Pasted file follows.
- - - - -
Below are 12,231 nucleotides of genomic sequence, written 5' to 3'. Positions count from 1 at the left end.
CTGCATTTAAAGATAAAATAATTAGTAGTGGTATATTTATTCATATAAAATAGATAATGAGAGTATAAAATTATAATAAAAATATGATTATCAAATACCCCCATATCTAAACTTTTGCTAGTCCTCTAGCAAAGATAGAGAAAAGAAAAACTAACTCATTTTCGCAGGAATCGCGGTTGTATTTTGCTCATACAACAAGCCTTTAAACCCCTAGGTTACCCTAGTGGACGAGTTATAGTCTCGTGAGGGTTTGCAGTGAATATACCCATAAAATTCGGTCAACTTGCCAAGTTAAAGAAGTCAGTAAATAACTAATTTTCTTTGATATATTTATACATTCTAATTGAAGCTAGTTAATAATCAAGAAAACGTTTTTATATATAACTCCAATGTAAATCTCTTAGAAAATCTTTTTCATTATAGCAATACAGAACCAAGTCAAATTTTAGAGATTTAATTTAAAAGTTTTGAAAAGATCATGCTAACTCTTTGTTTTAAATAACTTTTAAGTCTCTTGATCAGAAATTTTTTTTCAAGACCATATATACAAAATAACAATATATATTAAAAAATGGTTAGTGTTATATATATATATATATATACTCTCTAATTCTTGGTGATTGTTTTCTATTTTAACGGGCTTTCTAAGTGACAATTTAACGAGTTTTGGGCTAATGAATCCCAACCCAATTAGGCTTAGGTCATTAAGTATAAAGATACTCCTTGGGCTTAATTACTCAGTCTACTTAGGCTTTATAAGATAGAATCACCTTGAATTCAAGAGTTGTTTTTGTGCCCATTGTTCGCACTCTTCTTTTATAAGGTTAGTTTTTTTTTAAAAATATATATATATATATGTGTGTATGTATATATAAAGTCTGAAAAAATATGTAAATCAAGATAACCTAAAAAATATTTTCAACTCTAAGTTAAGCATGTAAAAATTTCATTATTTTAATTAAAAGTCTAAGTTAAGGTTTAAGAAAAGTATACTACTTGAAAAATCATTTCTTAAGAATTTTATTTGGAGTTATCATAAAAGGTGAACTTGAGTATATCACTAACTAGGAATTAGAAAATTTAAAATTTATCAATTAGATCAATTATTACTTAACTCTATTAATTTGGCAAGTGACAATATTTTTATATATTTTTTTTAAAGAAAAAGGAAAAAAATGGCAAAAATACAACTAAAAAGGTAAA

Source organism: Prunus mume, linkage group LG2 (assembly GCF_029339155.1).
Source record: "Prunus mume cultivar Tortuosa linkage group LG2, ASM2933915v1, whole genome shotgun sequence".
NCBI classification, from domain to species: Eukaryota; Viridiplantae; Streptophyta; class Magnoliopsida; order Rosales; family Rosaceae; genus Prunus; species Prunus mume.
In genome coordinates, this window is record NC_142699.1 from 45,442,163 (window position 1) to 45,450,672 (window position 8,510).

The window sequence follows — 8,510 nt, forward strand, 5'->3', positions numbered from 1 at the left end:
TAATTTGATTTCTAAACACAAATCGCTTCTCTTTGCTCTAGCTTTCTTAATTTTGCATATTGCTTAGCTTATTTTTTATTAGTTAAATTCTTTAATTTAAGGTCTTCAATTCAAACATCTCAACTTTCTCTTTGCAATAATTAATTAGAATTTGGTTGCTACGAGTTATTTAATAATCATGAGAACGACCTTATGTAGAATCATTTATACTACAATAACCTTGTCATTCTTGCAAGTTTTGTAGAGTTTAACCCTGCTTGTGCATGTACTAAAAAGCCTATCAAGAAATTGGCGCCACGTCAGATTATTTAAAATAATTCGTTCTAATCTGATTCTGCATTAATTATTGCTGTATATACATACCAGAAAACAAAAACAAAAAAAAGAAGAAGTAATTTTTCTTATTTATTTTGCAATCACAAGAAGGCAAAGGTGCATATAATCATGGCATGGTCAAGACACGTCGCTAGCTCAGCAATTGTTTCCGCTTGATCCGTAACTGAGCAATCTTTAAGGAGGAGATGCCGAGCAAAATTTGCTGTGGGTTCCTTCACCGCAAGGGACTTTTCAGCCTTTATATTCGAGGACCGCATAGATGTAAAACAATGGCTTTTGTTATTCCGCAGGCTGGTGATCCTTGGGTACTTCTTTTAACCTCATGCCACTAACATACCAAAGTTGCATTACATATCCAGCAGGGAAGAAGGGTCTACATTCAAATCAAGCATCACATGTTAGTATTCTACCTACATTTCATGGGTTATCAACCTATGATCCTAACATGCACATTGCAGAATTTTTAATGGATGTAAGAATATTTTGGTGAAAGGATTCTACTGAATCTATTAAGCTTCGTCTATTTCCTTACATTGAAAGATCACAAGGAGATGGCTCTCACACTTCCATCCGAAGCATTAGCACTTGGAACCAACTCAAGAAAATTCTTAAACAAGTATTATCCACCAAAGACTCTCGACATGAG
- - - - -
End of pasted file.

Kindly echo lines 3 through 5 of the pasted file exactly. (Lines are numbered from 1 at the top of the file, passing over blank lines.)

Source organism: Prunus mume, linkage group LG2 (assembly GCF_029339155.1).
Source record: "Prunus mume cultivar Tortuosa linkage group LG2, ASM2933915v1, whole genome shotgun sequence".
NCBI classification, from domain to species: Eukaryota; Viridiplantae; Streptophyta; class Magnoliopsida; order Rosales; family Rosaceae; genus Prunus; species Prunus mume.